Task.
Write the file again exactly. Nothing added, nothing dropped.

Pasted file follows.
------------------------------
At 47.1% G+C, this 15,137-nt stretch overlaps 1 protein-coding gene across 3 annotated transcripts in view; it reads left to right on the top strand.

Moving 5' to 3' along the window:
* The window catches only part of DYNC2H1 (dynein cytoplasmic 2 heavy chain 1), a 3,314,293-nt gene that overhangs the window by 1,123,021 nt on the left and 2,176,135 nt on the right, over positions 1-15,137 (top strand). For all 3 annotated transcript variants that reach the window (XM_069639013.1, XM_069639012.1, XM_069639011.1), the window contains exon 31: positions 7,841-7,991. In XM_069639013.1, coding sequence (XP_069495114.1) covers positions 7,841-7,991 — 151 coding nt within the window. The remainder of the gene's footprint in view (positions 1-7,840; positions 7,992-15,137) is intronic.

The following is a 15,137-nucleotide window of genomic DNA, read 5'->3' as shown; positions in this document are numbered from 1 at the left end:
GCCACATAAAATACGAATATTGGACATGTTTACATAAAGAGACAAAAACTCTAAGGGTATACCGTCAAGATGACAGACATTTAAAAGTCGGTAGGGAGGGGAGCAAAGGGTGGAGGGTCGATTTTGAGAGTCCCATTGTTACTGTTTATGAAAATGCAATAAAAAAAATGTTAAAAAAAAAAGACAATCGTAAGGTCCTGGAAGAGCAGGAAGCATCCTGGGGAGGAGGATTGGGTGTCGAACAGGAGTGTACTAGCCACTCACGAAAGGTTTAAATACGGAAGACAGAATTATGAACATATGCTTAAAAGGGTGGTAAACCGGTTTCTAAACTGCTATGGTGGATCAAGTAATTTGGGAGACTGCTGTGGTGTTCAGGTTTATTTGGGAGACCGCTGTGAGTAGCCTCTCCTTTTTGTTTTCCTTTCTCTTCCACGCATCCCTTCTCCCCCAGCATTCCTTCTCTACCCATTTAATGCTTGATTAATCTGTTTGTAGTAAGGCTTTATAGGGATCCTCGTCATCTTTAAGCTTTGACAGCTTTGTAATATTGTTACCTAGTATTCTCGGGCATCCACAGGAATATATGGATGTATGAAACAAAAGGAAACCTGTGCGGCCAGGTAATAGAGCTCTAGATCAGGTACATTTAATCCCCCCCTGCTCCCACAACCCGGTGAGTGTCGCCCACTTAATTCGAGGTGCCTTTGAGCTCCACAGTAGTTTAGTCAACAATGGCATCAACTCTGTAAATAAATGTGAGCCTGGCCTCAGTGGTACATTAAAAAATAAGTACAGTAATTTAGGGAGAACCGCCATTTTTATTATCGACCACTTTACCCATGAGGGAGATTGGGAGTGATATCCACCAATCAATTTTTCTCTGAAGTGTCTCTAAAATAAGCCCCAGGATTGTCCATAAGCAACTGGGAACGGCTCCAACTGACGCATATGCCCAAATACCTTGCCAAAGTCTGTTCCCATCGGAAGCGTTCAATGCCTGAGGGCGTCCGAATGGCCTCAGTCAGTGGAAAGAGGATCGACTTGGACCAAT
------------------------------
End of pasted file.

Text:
At 47.1% G+C, this 15,137-nt stretch overlaps 1 protein-coding gene across 3 annotated transcripts in view; it reads left to right on the top strand.

Moving 5' to 3' along the window:
* The window catches only part of DYNC2H1 (dynein cytoplasmic 2 heavy chain 1), a 3,314,293-nt gene that overhangs the window by 1,123,021 nt on the left and 2,176,135 nt on the right, over positions 1-15,137 (top strand). For all 3 annotated transcript variants that reach the window (XM_069639013.1, XM_069639012.1, XM_069639011.1), the window contains exon 31: positions 7,841-7,991. In XM_069639013.1, coding sequence (XP_069495114.1) covers positions 7,841-7,991 — 151 coding nt within the window. The remainder of the gene's footprint in view (positions 1-7,840; positions 7,992-15,137) is intronic.

The following is a 15,137-nucleotide window of genomic DNA, read 5'->3' as shown; positions in this document are numbered from 1 at the left end:
GCCACATAAAATACGAATATTGGACATGTTTACATAAAGAGACAAAAACTCTAAGGGTATACCGTCAAGATGACAGACATTTAAAAGTCGGTAGGGAGGGGAGCAAAGGGTGGAGGGTCGATTTTGAGAGTCCCATTGTTACTGTTTATGAAAATGCAATAAAAAAAATGTTAAAAAAAAAAGACAATCGTAAGGTCCTGGAAGAGCAGGAAGCATCCTGGGGAGGAGGATTGGGTGTCGAACAGGAGTGTACTAGCCACTCACGAAAGGTTTAAATACGGAAGACAGAATTATGAACATATGCTTAAAAGGGTGGTAAACCGGTTTCTAAACTGCTATGGTGGATCAAGTAATTTGGGAGACTGCTGTGGTGTTCAGGTTTATTTGGGAGACCGCTGTGAGTAGCCTCTCCTTTTTGTTTTCCTTTCTCTTCCACGCATCCCTTCTCCCCCAGCATTCCTTCTCTACCCATTTAATGCTTGATTAATCTGTTTGTAGTAAGGCTTTATAGGGATCCTCGTCATCTTTAAGCTTTGACAGCTTTGTAATATTGTTACCTAGTATTCTCGGGCATCCACAGGAATATATGGATGTATGAAACAAAAGGAAACCTGTGCGGCCAGGTAATAGAGCTCTAGATCAGGTACATTTAATCCCCCCCTGCTCCCACAACCCGGTGAGTGTCGCCCACTTAATTCGAGGTGCCTTTGAGCTCCACAGTAGTTTAGTCAACAATGGCATCAACTCTGTAAATAAATGTGAGCCTGGCCTCAGTGGTACATTAAAAAATAAGTACAGTAATTTAGGGAGAACCGCCATTTTTATTATCGACCACTTTACCCATGAGGGAGATTGGGAGTGATATCCACCAATCAATTTTTCTCTGAAGTGTCTCTAAAATAAGCCCCAGGATTGTCCATAAGCAACTGGGAACGGCTCCAACTGACGCATATGCCCAAATACCTTGCCAAAGTCTGTTCCCATCGGAAGCGTTCAATGCCTGAGGGCGTCCGAATGGCCTCAGTCAGTGGAAAGAGGATCGACTTGGACCAAT